in all points on'an imaginary line bisecting the it is desirable that the planes of the film or surface of the grid at right-angles to the grid plate and of the grid should be parallel orsubstrips lying substantially on the eiroumzference stantially parallel to one another and it is line- -of a-circle of which the source of X-radiation is ferred therefore to employ a curved support .f r the centre or to employ a-grid which is fiat but :the film 'or plate in cases where the grid'itself in'which thegrid strips or some of them are i'nis of the curved kind. Such film or lat m 'clined about their transverse axes, the strips near be enclosed in a cassette although in some=cases th'e'central axis of the grid'being normal to the itispreferable to dispense with ac'assettesoas surface of said grid and the remaining strips to enable the said film or plate ito' be disposed being inclined towards the said central axis to "closer to the grid, it being desirable to reduce an extent which increases progressively towards 40 this distance as much as possible'and in any theedges of the grid. These grids however can event-to make such distance small in comparison only work e'fiiclentlywhen the source ofX-radi'awith that between the i -ray tube and tne' gr i'd. 'tion is disposed in one particular position with In the application of theipre'sent inventren to respect thereto and there have therefore been the in'aking of radiographs of the paran'aapandifliculties in carrying out the suggested-methods oramagram type the transparent or translucent of m kin r o pi r iosraphs wherein, as spaces ofthegrid are preferably narrower than above sta 1eXposures have to be made with the the opaque strips but 'in :the case of radicgraphs source of X-radiation in at least twodifferent of'the parallaxstereo'gram*type the'-said -transpositions. parent or translucent spaces and opaque strip Gneof the objects of the present invention is are preferably of equal width.

The aforesaid movement of the carrier for the body to be subjected to X-radiation is preferably of an angular nature. Thus for instance a carrier in the form of a cradle r platform may be caused to rock or pivot about an axis parallel to the grid strips, the resultant angular movement of the body carried thereby then presenting different aspects of said body to the X-radiation.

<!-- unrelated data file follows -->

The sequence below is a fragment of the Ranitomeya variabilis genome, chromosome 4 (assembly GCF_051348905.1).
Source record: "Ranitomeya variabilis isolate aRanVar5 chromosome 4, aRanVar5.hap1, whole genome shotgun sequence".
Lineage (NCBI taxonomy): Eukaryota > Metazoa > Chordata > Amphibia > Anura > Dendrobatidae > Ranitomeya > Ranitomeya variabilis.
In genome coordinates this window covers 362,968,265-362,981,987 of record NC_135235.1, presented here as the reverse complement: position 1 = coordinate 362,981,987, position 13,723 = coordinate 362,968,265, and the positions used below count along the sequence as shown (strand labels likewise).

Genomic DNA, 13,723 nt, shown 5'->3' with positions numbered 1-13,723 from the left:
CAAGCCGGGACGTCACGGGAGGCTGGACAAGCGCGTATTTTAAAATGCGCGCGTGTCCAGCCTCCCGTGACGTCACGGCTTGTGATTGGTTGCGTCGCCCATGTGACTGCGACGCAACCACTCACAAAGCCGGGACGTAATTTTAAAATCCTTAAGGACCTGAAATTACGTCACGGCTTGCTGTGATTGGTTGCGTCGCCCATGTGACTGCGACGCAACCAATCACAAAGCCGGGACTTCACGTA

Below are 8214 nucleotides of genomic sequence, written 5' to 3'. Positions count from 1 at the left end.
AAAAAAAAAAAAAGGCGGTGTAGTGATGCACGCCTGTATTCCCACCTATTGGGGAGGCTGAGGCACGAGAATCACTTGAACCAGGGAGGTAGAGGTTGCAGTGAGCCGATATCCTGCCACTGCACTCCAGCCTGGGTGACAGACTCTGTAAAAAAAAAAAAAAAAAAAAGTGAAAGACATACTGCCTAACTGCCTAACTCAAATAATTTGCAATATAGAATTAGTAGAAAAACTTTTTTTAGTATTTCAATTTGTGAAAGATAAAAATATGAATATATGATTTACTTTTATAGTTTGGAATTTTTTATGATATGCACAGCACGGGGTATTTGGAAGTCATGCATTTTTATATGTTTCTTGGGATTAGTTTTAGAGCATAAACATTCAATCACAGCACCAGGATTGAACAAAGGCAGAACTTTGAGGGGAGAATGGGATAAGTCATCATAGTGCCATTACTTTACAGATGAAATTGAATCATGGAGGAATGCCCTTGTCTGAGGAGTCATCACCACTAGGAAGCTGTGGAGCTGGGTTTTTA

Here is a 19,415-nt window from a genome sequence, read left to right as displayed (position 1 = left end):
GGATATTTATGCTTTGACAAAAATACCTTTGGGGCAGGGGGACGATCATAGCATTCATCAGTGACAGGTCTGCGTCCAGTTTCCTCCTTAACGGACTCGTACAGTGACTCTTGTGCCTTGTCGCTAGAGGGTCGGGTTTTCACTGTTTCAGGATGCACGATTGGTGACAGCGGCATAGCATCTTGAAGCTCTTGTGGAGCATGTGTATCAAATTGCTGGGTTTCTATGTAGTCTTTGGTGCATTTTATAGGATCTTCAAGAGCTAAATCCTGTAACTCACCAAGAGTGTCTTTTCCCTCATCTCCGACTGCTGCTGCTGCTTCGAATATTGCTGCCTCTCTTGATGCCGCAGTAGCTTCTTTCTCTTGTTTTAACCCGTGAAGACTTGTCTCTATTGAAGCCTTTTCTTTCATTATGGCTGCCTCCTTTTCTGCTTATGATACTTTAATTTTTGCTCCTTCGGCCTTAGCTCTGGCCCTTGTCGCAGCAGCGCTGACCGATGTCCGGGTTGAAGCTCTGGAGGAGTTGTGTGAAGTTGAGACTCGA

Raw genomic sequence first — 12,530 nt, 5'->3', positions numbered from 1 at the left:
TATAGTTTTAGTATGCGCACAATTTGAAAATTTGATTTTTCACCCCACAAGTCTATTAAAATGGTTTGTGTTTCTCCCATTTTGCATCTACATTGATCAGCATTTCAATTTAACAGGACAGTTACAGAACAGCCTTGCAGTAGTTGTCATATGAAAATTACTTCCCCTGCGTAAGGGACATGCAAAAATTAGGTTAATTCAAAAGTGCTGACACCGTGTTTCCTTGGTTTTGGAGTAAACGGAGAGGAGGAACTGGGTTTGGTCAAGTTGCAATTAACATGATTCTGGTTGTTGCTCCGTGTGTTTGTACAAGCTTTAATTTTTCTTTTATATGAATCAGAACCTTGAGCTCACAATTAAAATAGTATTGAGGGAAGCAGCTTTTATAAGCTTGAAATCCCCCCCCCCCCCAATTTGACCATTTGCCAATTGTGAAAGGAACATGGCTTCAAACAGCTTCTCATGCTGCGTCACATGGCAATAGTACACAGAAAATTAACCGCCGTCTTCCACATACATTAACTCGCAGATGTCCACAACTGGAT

The aforesaid relative movement between the film or plate and the grid may be attained by moving either or both of these parts but in general it is preferable to provide for movement being imparted only to the grid.

The aforesaid movement of the carrier and the movement of the grid or the film or plate support are of course coordinated or synchronised in the appropriate manner. Thus in the making of a radiographic parallax panoramagram the exposure may be a continuous one commencing and terminating respectively with the commencement and termination of the movement of the support or carrier for the body to be subjected to radiation or alternatively a number of separate exposures may be given each with said support or carrier in a different position, in both cases the grid or the plate or film being caused to move through a distance equal to the width of one opaque strip of the grid while the body is being caused to move between its two extreme positions. In this way the whole of the sensitized surface of the film or plate is exposed and an image or succession of images of the parallax panoramagram type will be formed. After development the picture is viewed through an optical lined grid having the same pitch as the radiographic grid and a stereoscopic view is obtained.

The procedure in the production of a radiographic parallax stereogram is similar to that above described but only two exposures are necessary, spaced strips constituting one half of the sensitized surface of the film or plate being exposed during one exposure and the intervening strips constitutin the other half of the sensitized surface being exposed during the second exposure. The two exposures are in such cases made whilst the object being subjected to X- radiation is stationary and providing the second exposure is not made until the necessary movement of the object and of the grid or of the plate or film has been completed there is no necessity to synchronize the movements.

In order that the present invention may be well understood certain embodiments thereof will now be described, by way of examples only, and with reference to the accompanying drawings in which:

Figure 1 is a perspective view of one form of grid,

Figure 2 is a broken perspective view of another form of grid,

Figure 3 is a plan view of one form of grid mounting showing one mode of imparting movement to the grid,